The fall of the Mongol Empire caused a serious crisis in the Mongolian society. Historiographers call this period “the age of lesser monarchs”. In effects, after 1368, the leaders of Mongolia reigned short time, and they were in permanent crisis with nobility. The khan lost a big part of his power. Local lords began to get more independent in their affairs. The once single old Mongolian nation disintegrated. Oirats seceded and formed their own monarchy. Mongolia broke in eastern Mongolia and western Mongolia. The eastern part divided into inner and outer territories. Oirats were quite active and sometimes raided into Central Asia.
The Mongolian language also separated in several distinct dialects that later became real languages. Nevertheless, the period going from the 15th to the 17th century was marked by important scholars and poets. For example, prince Tsogt was not only a warrior, but also a poet and philosopher. Buddhism arrived in Mongolia in the 16th century. In 1572, the khan Altan converted to Buddhism, and rejected the old shamanist beliefs. Buddhism brought to Mongolia literature, philosophy, theology, and natural sciences.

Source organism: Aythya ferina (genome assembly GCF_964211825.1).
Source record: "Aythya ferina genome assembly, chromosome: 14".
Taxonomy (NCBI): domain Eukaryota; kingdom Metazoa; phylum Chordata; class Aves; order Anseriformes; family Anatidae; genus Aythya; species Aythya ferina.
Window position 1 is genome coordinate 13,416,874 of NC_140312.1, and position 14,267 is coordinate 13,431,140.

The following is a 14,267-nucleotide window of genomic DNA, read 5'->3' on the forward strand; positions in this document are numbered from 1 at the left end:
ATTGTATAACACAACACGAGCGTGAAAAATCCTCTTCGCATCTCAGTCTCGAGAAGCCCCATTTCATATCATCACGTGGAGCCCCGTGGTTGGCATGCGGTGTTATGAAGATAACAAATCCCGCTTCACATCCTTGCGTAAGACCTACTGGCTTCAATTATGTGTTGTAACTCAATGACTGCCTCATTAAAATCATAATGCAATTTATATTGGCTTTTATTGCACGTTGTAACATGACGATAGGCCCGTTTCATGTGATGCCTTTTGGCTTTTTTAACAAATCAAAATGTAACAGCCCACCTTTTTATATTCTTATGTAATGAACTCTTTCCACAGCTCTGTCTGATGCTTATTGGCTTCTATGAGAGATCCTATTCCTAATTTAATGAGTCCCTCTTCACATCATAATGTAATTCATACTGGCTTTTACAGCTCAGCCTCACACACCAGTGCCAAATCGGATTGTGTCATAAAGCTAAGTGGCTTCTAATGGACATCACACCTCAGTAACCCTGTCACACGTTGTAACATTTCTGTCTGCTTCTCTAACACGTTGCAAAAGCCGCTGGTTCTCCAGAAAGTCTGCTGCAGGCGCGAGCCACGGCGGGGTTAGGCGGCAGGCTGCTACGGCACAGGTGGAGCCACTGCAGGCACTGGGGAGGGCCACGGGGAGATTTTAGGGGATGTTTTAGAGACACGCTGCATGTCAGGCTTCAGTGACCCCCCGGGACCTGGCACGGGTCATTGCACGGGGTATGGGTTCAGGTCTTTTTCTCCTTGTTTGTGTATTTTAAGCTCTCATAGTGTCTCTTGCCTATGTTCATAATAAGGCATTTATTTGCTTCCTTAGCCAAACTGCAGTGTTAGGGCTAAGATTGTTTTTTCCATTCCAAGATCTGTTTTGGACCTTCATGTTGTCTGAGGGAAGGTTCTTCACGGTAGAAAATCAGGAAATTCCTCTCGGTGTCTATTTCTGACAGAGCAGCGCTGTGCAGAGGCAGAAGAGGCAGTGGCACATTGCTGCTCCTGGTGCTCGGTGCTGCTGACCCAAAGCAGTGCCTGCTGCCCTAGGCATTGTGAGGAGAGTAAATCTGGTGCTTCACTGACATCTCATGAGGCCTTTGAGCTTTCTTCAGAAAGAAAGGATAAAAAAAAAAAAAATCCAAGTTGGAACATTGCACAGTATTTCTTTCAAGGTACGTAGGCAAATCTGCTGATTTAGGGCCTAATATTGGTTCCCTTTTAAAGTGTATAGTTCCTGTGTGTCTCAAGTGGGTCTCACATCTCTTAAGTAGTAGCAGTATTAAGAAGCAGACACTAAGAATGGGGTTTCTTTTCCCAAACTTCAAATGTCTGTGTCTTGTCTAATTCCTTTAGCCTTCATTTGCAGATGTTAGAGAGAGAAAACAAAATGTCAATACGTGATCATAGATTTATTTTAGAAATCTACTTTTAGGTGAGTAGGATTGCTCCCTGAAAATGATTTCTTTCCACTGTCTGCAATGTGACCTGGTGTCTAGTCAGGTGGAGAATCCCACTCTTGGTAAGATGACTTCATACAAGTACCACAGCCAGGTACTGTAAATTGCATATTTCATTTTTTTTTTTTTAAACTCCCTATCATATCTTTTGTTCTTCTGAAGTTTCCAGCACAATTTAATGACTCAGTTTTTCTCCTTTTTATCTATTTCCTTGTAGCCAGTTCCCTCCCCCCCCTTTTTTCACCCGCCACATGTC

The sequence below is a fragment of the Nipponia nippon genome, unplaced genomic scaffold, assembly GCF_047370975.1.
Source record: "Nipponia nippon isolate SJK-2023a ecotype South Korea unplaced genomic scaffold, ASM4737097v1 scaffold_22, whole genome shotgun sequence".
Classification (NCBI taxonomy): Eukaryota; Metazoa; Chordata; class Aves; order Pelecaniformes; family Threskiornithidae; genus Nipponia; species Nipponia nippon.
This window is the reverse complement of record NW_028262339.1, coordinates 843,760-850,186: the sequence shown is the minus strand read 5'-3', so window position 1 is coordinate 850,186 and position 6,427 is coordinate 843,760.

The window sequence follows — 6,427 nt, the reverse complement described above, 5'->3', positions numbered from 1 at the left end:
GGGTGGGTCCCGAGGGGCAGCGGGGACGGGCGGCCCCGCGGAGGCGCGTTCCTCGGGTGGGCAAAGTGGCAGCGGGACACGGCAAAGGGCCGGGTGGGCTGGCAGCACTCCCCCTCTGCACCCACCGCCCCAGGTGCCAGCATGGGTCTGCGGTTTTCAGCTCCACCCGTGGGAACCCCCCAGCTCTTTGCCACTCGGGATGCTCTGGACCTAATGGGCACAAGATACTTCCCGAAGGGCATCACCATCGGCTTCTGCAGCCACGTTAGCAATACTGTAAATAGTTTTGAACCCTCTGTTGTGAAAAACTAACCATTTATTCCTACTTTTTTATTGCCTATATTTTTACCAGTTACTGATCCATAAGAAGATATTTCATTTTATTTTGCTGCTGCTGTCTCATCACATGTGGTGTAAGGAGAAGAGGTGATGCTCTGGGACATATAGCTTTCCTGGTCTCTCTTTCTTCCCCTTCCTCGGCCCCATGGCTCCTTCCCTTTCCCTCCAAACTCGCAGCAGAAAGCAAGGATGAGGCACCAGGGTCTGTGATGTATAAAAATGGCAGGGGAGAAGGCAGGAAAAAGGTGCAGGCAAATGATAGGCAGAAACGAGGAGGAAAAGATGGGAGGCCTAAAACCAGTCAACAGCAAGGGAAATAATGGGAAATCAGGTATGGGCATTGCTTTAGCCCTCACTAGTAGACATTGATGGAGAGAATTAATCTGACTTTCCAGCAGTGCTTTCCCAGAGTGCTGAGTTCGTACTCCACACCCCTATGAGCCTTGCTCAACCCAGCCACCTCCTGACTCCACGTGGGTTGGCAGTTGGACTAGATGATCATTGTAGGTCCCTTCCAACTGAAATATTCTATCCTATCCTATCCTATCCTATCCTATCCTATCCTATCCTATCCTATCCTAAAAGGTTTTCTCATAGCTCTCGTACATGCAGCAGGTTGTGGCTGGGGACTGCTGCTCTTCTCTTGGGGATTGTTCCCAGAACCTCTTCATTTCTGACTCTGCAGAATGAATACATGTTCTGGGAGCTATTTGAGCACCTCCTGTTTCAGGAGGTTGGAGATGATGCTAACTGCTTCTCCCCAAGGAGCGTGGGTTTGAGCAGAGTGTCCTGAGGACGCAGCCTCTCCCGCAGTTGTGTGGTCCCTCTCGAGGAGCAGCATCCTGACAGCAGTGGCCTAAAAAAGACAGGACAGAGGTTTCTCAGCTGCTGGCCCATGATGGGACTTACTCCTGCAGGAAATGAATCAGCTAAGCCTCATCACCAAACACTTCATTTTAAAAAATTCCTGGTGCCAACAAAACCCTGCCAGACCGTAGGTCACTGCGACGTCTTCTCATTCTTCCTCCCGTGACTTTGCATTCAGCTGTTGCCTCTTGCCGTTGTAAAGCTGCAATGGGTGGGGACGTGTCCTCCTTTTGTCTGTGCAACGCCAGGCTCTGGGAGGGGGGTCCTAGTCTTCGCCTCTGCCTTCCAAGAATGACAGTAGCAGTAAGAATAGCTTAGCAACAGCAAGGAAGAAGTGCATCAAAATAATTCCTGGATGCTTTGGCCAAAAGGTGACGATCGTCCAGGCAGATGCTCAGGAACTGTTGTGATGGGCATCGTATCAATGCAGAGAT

The khan's supremacy was limited in the post-imperial period. 22 khans ruled Mongolia between 1370 and 1634. Oirad prince usurped the throne in 1450, breaking the tradition of Genghis' descendants. Five years later, the dynasty was restored. In 1470, the khan Batmonkh unified Mongolia; this lasted 40 years, but his death entailed a further division.
From the 15th to the 17th century, the Mongolian lords producted many legal documents. During the empire, the great law Yasa was enough to govern the society. But when a prince wanted to become independent, he wrote new laws. For example, the legal code of the khan Altan was effective in the region of Tumed. And “the Mongol-Oyrat law” and the “religious code” are among the most important of these local laws.
In 1575, Manchus arrived and attacked the Chinese Ming dynasty. Their leader Nurhach declared his kingdom Qing in 1616. The Manchu army invaded Mongolia and put pressure on the Mongolian lords.
In 1636, the council of the lords of inner Mongolia admitted their defeat and recognised the authority of the Manchu emperor. The last descendant of the Genghis' line, the khan Ligden, resisted to Manchus until his death in 1634. Thus ended a great dynasty. This situation worsened because some Mongolians joined the Manchu army to share their victories. In 1691, the princes of outer Mongolia decided to accept the Manchu domination, leaving Zungaria as the unique independent province of Mongolia.